FIGURE 7-19. Acute histoplasmosis. A: PA chest radiograph of a 41-year-old man with cough and fever shows multiple ill-defined nodular opacities bilaterally. B:
PA chest radiograph obtained 9 years later shows numerous bilateral
small calcified granulomas, the residua of prior fungal infection. The
nodules are all less than 1 cm in diameter but are seen very well
because they are densely calcified.
FIGURE 7-20. Wegener granulomatosis. A: PA chest radiograph shows a large cavitary mass in the left lung, demonstrating an air–fluid level (arrows). B: CT image shows the large left cavitary mass and numerous smaller cavitary nodules (arrows).
FIGURE 7-21. Blastomycosis. A: PA chest radiograph shows focal airspace opacity in the left lung and a small nodule in the right mid lung. B: CT scan shows a cavitary nodule in the right upper lobe (arrow), several other irregular nodules, and dense airspace disease in the left upper lobe.
FIGURE 7-22. Coccidioidomycosis. A:
PA chest radiograph of a 40-year-old man with cough and fever shows a
3-cm cavitary nodule in the superior segment of the left lower lobe (arrows). B: CT image shows a soft tissue mass within the cavity (arrows),
characteristic of a "fungus ball." On occasion, bronchogenic cancer
(especially one of squamous cell histology) can cavitate, and bleeding
can result in an intracavitary hematoma, with an appearance similar to
that of a fungus ball. A fungus ball will usually roll around inside
the cavity with changes in patient positioning.
The most common sources of septic emboli
are infected venous catheters (including pacemaker wires) (Fig. 7-30
valvular endocarditis, septic thrombophlebitis, and indwelling
prosthetic devices. Septic embolism is a well-known complication of
intravenous drug abuse. The diagnosis of septic emboli is usually
established by positive blood cultures, although the radiologic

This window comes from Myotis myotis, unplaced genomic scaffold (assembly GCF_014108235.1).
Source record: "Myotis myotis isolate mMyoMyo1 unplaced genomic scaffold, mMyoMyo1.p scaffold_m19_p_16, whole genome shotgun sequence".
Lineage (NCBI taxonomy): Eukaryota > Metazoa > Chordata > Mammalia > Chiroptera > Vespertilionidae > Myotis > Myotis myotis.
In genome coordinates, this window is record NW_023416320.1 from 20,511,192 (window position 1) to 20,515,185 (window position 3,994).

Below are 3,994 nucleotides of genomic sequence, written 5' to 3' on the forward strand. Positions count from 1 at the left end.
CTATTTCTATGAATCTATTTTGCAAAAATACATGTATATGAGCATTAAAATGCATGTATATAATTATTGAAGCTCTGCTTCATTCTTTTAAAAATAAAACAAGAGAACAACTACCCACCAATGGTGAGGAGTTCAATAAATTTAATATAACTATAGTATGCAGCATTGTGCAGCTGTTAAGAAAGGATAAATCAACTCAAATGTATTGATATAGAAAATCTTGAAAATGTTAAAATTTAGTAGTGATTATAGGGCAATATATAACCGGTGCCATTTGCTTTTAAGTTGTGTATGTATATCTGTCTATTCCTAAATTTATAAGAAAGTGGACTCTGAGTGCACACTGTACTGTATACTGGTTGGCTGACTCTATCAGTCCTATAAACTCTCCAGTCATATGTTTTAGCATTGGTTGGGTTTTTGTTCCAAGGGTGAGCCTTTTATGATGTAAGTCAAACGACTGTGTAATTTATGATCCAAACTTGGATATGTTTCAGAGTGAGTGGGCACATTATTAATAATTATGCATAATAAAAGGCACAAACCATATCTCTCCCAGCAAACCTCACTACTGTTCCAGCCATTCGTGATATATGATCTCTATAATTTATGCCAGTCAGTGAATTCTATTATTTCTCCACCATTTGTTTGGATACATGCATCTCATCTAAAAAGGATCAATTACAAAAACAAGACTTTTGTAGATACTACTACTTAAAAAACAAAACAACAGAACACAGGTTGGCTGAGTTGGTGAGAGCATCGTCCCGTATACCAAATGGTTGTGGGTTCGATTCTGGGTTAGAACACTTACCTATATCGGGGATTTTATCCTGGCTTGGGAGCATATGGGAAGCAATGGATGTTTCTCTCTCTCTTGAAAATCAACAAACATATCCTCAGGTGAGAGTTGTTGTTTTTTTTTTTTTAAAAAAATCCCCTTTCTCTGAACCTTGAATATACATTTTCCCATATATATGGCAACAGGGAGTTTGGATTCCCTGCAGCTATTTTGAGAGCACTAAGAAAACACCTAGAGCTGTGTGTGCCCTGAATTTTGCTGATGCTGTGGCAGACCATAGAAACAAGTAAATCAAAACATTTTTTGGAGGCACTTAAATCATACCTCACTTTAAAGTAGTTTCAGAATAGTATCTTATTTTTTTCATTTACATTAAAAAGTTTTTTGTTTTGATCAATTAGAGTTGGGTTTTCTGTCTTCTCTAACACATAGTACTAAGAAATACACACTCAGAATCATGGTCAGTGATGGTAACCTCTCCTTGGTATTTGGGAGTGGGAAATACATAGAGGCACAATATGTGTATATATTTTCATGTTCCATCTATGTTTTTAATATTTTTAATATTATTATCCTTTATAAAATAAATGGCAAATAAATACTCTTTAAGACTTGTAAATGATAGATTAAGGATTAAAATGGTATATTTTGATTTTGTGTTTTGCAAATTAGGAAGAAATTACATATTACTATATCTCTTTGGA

findings, especially those on CT of the chest, may be visible before
blood cultures become positive (30
). The usual
radiographic and CT appearance consists of multiple peripheral
pulmonary opacities that occur in any portion of the lungs but more
prevalent in the lower lungs because of the greater pulmonary blood
flow to this region. The lesions are usually either round or wedge
shaped, as with a pulmonary infarct. Approximately 50% of the lesions
). The presence of a distinct vessel leading to the apex of a peripheral area
of consolidation, seen in bland and infected infarcts, has been termed the feeding vessel sign
This sign is not specific for but is more commonly seen with pulmonary
emboli than in other conditions. The combination of multiple peripheral
nodules or wedge-shaped consolidations, some of which are cavitated,
and a distinct feeding vessel in the appropriate clinical setting is
highly suggestive of the diagnosis of septic emboli (Fig. 7-31
TABLE 7-5 CAUSES OF CAVITARY PULMONARY NODULES
Carcinoma (bronchogenic, metastases - especially squamous cell)
Autoimmune (Wegener granulomatosis, rheumatoid nodules)
Vascular (bland and septic emboli)
Infection (especially mycobacterial and fungal)
Young - i.e., congenital (sequestration, diaphragmatic hernia, bronchogenic cyst)
|Reproduced with permission from Dähnert W. Radiology Review Manual. Baltimore: Williams & Wilkins; 1991.
FIGURE 7-23. Colon cancer metastases.
PA chest radiograph shows multiple bilateral pulmonary nodules of
varying sizes. The nodules do not appear well circumscribed, but their
appearance does not exclude the likely diagnosis of metastases in a
patient with known colon cancer, a tumor that is a common source of
metastases to the lungs.
FIGURE 7-24. Colon cancer metastases. A: PA chest radiograph shows small bilateral pulmonary nodules. B: CT scan shows numerous small circumscribed pulmonary nodules (arrows). The nodule margins are better defined on CT compared with chest radiography.
FIGURE 7-25. Metastatic testicular carcinoma. PA (A) and lateral (B)
chest radiographs show numerous bilateral well-circumscribed pulmonary
nodules of varying sizes, typical of pulmonary metastases. Testicular
carcinoma has a high incidence of pulmonary metastases. Note on the PA
view that some of the nodules are "hiding" under the diaphragm (arrows)
in the posterior lung bases. It is important to always look carefully
in this area for nodules, as they are more difficult to see when they
are not contrasted with the lucency of the air-filled anterior lung.
Pulmonary arteriovenous malformations
(AVMs) are fistulous vascular communications between a pulmonary artery and vein (95%) (Fig. 7-32
or a systemic artery and pulmonary vein (5%) that can be single or
multiple. When multiple, nearly 90% of cases are associated with
Osler-Weber-Rendu disease (hereditary hemorrhagic telangiectasis), a
syndrome of epistaxis, telangiectasia of skin and mucous membranes, and
gastrointestinal bleeding. AVMs are usually a congenital defect of
structure, but they can be acquired in cirrhosis, cancer, trauma,